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Author Topic: Salem: Cameras stay up despite increase in accidents, ODOT waffles  (Read 3543 times)

Tarkus

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This courtesy of the Statesman Journal from a few days ago.

Particularly noteworthy is the quote from ODOT's Lou Torres:

Quote
Lou Torres, Public Affairs Specialist for ODOT, said ultimately the entities agreed that safety was the No. 1 concern, and the cameras would be allowed to remain in place.

"In this case, the city of Salem felt the cameras were affecting the community in a positive way, and ODOT agrees," Torres said.

This is the same ODOT that about a year ago, released a 56-page report stating that red light cameras caused a 77.4% increase in accidents at 25th and Mission (OR-22), and recommending that the city rip the cameras out, and chiding the City of Salem and Redflex for selecting an intersection that had a low accident rate (but high number of possible red-light running tickets).  So nearly doubling the accident rate is improving safety?  What planet are these people from?  Is ODOT getting a cut of the camera money in the same way CalTrans does?  

I smell a piscatorial odor.

Edit:  From an OregonLive article about Sherwood's red light camera system, it appears ODOT is getting a cut:

Quote
Plus, portions of the money go to the state, the county court system and to Redflex Traffic Systems Inc., the private company that operates the cameras. The city could calculate the numbers, but staff members are too busy as it is, Gibons said.
« Last Edit: November 03, 2011, 09:10:54 PM by Tarkus »
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NE2

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Re: Salem: Cameras stay up despite increase in accidents, ODOT waffles
« Reply #1 on: November 03, 2011, 09:35:12 PM »

Did the report look at how serious the crashes were?

nexus73

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Re: Salem: Cameras stay up despite increase in accidents, ODOT waffles
« Reply #2 on: November 04, 2011, 12:44:54 AM »

ODOT is just another failed bureaucracy.  Go to work, put in your 30 years, do as little as possible, collect your bloated PERS (retirement) and then see if you can double dip!  ODOT is a far cry from the organization that used to lead the way in modernizing highways.  Now it's bandaids at best and as for the worst, don't ask!  Where's Joe Stalin when you need him?

Rick

 
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Re: Salem: Cameras stay up despite increase in accidents, ODOT waffles
« Reply #3 on: November 04, 2011, 12:24:06 PM »

I haven't the foggiest idea what ODOT's priorities are these days.  Needed improvements are in decades-long holding patterns while less-necessary projects go to the top of the list.  I'll concede that they have a lot of aging infrastructure to deal with, but it doesn't exactly fill me with confidence that the same inept bureaucracy that neglected it all in the first place is now in charge of its rehabilitation.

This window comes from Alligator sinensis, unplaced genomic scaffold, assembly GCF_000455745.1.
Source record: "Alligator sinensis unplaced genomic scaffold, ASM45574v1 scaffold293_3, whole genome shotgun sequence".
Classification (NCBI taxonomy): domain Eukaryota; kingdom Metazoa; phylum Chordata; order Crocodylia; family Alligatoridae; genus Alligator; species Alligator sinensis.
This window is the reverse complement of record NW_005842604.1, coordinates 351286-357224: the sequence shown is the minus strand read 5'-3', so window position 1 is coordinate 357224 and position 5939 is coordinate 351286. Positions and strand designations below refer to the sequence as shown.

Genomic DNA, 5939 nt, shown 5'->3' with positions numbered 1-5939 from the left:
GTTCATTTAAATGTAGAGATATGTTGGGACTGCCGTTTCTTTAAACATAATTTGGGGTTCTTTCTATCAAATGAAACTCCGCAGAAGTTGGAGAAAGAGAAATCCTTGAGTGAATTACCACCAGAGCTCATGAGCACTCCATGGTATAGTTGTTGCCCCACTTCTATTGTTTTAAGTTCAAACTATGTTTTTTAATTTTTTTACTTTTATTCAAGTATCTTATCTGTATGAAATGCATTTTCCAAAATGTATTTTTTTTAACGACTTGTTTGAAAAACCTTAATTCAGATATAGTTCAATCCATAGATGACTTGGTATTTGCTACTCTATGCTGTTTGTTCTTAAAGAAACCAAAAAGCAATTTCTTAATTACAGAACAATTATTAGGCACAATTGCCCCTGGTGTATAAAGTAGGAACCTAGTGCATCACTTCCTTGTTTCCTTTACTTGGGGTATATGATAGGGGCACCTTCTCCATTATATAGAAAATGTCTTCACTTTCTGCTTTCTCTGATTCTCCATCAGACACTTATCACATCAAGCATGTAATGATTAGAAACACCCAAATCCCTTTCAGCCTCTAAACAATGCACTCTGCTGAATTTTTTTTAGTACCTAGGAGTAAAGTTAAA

The City of Salem is hardly better, though.
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Re: Salem: Cameras stay up despite increase in accidents, ODOT waffles
« Reply #4 on: November 04, 2011, 07:10:35 PM »

Increases in waffles is a good thing.
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Tarkus

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Re: Salem: Cameras stay up despite increase in accidents, ODOT waffles
« Reply #5 on: November 04, 2011, 09:22:08 PM »

Did the report look at how serious the crashes were?

Yes.  And from the looks of things, the number of injury-causing accidents increased after camera installation.

There's actually an unusual balance in the before/after study periods (the "before" is 50 months/4 years, 2 months, while the "after" is only 21 months).  The "before" showed that there were no serious injuries ("Injury A") at the intersection, though 13 minor/moderate injury crashes ("Injury B/C") caused by rear end crashes, 3 minor injuries caused by sideswipe and angle collisions.  If that figure is averaged out and put into the same timeframe as the "after" period (divide 50 by 21, then divide the accident figures by that quotient), that's 1.26 sideswipe/angle crash injuries, and 5.46 rear end crash injuries.

After the cameras installed, in 21 months, there were no injury-causing sideswipe or angle accidents, but there were 12 minor/moderate injury accidents due to rear end collisions (which, going from the averaged "before" figure of 5.46 above, means the rate of injury-inducing rear end collisions went up by 119%, and injury-inducing collisions total went up by about 78%).  The number of non-injury sideswipes also went up after camera installation (from 1 in the 50 months prior (0.42 adjusted) to 3 in the 21 months after).  Additionally, the number of accidents at nearby intersections on Mission Street (OR-22) also increased.  The number of accidents caused by vehicles traveling on the cross streets decreased slightly, but the number of accidents caused by vehicles traveling on Mission (which the camera was installed to prevent) actually went up.  The amount of property damage by the accidents also increased--again, adjusting for the difference in before and after periods, it quadrupled ($16,296 over 50 months before ($6844 averaged out for 21 months) to $27,738 in the 21 months after).

To me, all this seems to point to the notion that ODOT's "waffling" here is clearly about money.  They're riding the Redflex gravy train (though their incompetence, amusingly enough, ended up with a bunch of people getting refunds in Sherwood after Oregonian columnist Joseph Rose exposed that ODOT "accidentally" deleted the signal timing software at a camera intersection).

Increases in waffles is a good thing.

Yes, if one can eat them.  ODOT waffles, sadly, are not edible--give them time, and I'm sure they'll produce a 50-page study showing that.  (On another note, is it just me, or would hollowed-out red light cameras make awesome birdhouses? :sombrero:)